If you suffer from endometriosis, then you know that the condition is no joke. It can become debilitating and very disruptive to your everyday life. That said, there are plenty of steps you can take to alleviate some of the symptoms of endo. In fact, the exercises for endometriosis pain could help you cope with endo better than ever before.
First, a quick review: endometriosis is a chronic disease that affects over three million American women, and it occurs when uterine tissue develops outside the uterus, as noted by the Endometriosis Association (EA). Misplaced tissue may not sound like a huge problem, but women who suffer from endometriosis may face extremely painful periods, gastrointestinal upsets, and even infertility, as further outlined by the EA. Sadly, as explained on WebMD, endometriosis cannot be cured, only managed. This is where exercise may help out.
Although a more thorough review of physical exercise's full effects on endometriosis is still needed, according to a 2014 study in Reproductive Biology and Endocrinology, getting active is often touted as one way women can manage endometriosis pain all on their own. For instance, according to the Mayo Clinic, regular exercise may be a potential way to lessen endometriosis symptoms. Read on to learn how many different types of exercise, from yoga to high-intensity cardio, just might make your endometriosis more bearable.
1. High-Intensity Activity
OK, so this may not be the most feasible idea when you're in the middle of severe endometriosis pain. But on days when you aren't being held hostage by the condition, getting regular high-intensity activity may help you have lighter periods and lower estrogen production, as noted by Healthy Women. Running, cycling, or even aerobic dance classes may help your body out.
Yoga practice may provide many benefits to endometriosis sufferers. According to Yoga Journal, poses such as Bound Angle may help release the pelvis and provide relief. You might consider signing up for a class or talking to a teacher to get more targeted poses for your own problems.
3. Pelvic Floor Strengthening Moves
Again, this particular exercise may not be for everyone. But if you like, there are plenty of moves, such as bridge pose, that may help strengthen these muscles, as noted in Prevention. If you would like a more targeted approach, then pelvic floor physical therapy may be helpful, as noted by Endometriosis.org.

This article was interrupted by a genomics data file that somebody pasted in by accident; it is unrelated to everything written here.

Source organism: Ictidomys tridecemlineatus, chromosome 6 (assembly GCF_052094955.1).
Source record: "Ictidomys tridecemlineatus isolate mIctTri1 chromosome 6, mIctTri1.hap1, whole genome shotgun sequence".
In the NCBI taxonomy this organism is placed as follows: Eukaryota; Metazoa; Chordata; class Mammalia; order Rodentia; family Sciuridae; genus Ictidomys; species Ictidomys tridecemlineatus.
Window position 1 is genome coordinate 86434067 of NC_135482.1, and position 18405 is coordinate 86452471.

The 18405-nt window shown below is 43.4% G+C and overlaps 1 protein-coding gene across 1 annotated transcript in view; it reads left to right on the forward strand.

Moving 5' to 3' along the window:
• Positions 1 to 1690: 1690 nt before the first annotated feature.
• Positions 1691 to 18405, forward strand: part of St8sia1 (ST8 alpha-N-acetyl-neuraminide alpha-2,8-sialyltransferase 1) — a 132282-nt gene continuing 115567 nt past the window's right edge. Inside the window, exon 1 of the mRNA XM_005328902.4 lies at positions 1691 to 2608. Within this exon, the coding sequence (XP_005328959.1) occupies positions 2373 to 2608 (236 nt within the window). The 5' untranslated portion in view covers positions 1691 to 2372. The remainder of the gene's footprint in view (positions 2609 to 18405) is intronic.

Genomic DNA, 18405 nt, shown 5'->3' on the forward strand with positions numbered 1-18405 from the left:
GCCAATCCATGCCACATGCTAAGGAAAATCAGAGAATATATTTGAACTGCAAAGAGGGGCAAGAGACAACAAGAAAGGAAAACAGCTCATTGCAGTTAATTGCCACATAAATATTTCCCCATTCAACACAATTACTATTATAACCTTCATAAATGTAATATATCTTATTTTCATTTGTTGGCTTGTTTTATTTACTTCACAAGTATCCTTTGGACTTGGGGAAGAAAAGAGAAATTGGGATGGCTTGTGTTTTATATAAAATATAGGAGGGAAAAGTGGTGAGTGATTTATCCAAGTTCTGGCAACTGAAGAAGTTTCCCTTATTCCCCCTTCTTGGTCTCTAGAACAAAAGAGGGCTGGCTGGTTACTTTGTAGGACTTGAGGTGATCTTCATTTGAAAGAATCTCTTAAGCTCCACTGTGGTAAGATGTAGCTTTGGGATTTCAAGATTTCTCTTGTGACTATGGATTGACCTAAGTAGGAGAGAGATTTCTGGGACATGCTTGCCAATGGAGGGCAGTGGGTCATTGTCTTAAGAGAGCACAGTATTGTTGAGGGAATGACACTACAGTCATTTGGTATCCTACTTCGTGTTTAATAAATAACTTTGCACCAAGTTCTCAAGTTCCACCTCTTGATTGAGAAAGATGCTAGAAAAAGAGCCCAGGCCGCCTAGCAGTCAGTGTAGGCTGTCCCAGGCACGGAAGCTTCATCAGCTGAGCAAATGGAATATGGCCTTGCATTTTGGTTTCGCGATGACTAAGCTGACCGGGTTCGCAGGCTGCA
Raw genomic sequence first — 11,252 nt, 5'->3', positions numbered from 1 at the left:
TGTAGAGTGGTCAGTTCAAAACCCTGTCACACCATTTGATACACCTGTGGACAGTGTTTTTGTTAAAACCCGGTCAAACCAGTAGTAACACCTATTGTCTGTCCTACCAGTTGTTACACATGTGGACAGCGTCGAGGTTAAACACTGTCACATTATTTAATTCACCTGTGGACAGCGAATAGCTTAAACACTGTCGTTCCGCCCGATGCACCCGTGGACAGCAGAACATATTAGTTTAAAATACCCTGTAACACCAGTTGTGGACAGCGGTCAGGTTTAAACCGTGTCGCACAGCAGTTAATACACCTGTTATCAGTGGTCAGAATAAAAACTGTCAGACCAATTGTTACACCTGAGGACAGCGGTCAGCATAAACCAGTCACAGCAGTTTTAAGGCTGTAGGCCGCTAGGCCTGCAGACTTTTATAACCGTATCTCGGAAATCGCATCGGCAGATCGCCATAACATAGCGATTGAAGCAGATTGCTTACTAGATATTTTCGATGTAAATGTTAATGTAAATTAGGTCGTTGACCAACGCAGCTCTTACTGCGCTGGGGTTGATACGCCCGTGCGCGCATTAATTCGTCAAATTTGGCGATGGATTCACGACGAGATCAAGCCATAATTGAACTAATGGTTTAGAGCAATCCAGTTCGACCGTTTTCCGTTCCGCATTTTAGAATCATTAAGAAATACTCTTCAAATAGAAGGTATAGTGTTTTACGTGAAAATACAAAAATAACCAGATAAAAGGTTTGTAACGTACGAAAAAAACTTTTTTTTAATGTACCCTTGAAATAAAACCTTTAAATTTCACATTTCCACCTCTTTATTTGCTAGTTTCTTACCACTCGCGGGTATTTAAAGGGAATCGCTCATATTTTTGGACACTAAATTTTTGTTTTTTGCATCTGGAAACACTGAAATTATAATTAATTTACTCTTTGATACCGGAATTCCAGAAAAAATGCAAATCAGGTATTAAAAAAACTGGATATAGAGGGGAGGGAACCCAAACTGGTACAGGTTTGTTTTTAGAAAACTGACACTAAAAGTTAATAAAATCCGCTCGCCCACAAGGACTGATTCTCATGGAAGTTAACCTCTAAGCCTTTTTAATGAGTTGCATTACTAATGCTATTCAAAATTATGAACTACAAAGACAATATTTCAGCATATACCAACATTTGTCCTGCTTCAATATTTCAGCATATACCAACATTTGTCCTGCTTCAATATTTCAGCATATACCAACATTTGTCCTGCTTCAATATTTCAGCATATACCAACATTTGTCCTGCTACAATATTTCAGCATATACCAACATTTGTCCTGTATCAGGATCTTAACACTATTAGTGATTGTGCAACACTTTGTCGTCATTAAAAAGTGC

4. Low-Impact Activities
There are plenty of ways to help get your heart rate up without jarring your body and causing more pain outbursts. As noted in Endohope, exercise such as cycling may help you manage your chronic pain. You can try out several different types of bikes until you find one that works well with your body.
Pilates exercises can be especially helpful for women with endometriosis, because they provide focused exercise to the pelvic floor, the area where endometriosis pain is typically located. The additional full-body movements help improve your overall health as well.
6. Fun Workouts
As noted by the Center for Young Women's Health, getting regular exercise is an important part of managing your endometriosis pain. But you can think outside the box if the normal cardio workouts are not your cup of tea. Picking a fun Zumba class, for instance, may encourage you to stick with your decision to work out.
Another great low-impact exercise, swimming may offer a surprising array of benefits to women with endo. As noted in The Guardian, endometriosis pain can worsen if you don't move around, and swimming offers a gentle way for you to get both cardio and strength training at the same time.
8. MELT Method
If you want more targeted treatment, then there is the MELT Method, which is a series of exercises designed specifically to help alleviate endo issues. These sequences can help you address pain in your pelvic and lower back.
9. Physical Therapy
Lastly, for a more personalized approach, you may consider physical therapy. According to the Women's Health Foundation, physical therapy may help address many of the painful symptoms associated with endometriosis, and a trained therapist will know how to help you work around the problems presented by scar tissue, for instance. If your endometriosis is particularly severe, then this may be a great option for your physical health.